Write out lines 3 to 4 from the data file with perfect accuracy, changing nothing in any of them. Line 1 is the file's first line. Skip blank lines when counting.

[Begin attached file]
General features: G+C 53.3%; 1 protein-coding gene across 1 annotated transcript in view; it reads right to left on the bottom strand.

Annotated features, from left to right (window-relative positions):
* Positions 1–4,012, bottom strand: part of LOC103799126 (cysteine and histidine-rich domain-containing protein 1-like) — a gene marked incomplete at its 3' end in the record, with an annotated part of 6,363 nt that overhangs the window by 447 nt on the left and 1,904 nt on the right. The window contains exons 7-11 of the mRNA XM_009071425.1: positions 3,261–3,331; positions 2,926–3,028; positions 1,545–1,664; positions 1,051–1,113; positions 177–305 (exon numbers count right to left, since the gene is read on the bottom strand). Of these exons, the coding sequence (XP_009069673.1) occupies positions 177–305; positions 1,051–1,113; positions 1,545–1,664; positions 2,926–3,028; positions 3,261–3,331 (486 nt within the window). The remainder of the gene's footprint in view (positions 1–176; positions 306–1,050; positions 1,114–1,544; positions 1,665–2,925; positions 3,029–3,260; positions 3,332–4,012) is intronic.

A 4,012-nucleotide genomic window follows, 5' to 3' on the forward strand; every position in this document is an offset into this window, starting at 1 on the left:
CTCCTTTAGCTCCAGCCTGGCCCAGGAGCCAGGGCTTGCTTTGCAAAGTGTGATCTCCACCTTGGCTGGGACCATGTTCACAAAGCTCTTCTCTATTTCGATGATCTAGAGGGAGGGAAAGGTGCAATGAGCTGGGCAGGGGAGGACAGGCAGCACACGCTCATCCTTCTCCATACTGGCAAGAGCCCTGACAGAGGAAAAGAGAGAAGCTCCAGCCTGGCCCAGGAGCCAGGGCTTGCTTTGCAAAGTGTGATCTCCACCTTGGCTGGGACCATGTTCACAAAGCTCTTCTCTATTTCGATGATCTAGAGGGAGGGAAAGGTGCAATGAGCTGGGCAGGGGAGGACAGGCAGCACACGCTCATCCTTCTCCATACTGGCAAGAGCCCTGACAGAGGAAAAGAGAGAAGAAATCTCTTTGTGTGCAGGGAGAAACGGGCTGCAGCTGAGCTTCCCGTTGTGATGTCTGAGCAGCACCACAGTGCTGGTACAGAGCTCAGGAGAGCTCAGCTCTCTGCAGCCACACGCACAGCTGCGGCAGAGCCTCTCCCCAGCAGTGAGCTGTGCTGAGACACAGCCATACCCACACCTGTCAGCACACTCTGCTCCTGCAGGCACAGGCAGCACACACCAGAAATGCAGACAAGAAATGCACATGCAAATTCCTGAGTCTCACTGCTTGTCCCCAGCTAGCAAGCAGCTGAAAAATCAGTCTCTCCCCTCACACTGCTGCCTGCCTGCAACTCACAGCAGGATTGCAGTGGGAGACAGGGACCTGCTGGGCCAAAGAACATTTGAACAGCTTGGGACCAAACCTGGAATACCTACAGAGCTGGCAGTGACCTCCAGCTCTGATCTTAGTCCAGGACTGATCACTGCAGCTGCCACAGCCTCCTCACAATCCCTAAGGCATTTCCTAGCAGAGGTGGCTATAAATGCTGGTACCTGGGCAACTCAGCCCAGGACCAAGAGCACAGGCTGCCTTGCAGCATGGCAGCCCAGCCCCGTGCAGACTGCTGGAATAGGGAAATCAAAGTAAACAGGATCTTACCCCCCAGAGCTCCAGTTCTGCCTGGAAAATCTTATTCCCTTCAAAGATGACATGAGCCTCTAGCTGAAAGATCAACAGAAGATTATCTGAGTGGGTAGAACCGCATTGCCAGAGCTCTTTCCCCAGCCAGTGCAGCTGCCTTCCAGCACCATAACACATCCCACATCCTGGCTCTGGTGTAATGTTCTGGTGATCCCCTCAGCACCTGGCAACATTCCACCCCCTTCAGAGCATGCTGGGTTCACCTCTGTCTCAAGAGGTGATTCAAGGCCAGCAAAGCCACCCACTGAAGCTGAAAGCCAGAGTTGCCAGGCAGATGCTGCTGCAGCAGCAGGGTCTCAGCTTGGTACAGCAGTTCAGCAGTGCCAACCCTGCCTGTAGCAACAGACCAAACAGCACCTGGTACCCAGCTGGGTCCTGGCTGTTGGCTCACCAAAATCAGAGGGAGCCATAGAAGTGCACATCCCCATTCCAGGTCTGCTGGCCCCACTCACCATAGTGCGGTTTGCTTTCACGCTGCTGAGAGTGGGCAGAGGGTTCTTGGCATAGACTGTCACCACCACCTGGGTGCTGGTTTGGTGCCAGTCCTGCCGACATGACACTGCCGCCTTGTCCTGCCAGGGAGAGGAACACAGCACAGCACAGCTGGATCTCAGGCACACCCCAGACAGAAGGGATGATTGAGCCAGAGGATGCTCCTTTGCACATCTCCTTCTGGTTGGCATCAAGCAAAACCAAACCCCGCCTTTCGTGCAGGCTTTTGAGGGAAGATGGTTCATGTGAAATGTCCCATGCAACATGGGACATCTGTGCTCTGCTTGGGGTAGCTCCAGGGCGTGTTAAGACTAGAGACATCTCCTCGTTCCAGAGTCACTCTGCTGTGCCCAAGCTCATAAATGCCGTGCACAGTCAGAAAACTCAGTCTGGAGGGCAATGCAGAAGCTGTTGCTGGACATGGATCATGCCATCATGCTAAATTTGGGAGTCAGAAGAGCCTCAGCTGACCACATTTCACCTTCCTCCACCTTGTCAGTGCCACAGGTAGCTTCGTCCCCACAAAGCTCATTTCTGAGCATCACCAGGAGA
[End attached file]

* Positions 1–4,012, bottom strand: part of LOC103799126 (cysteine and histidine-rich domain-containing protein 1-like) — a gene marked incomplete at its 3' end in the record, with an annotated part of 6,363 nt that overhangs the window by 447 nt on the left and 1,904 nt on the right. The window contains exons 7-11 of the mRNA XM_009071425.1: positions 3,261–3,331; positions 2,926–3,028; positions 1,545–1,664; positions 1,051–1,113; positions 177–305 (exon numbers count right to left, since the gene is read on the bottom strand). Of these exons, the coding sequence (XP_009069673.1) occupies positions 177–305; positions 1,051–1,113; positions 1,545–1,664; positions 2,926–3,028; positions 3,261–3,331 (486 nt within the window). The remainder of the gene's footprint in view (positions 1–176; positions 306–1,050; positions 1,114–1,544; positions 1,665–2,925; positions 3,029–3,260; positions 3,332–4,012) is intronic.

A 4,012-nucleotide genomic window follows, 5' to 3' on the forward strand; every position in this document is an offset into this window, starting at 1 on the left: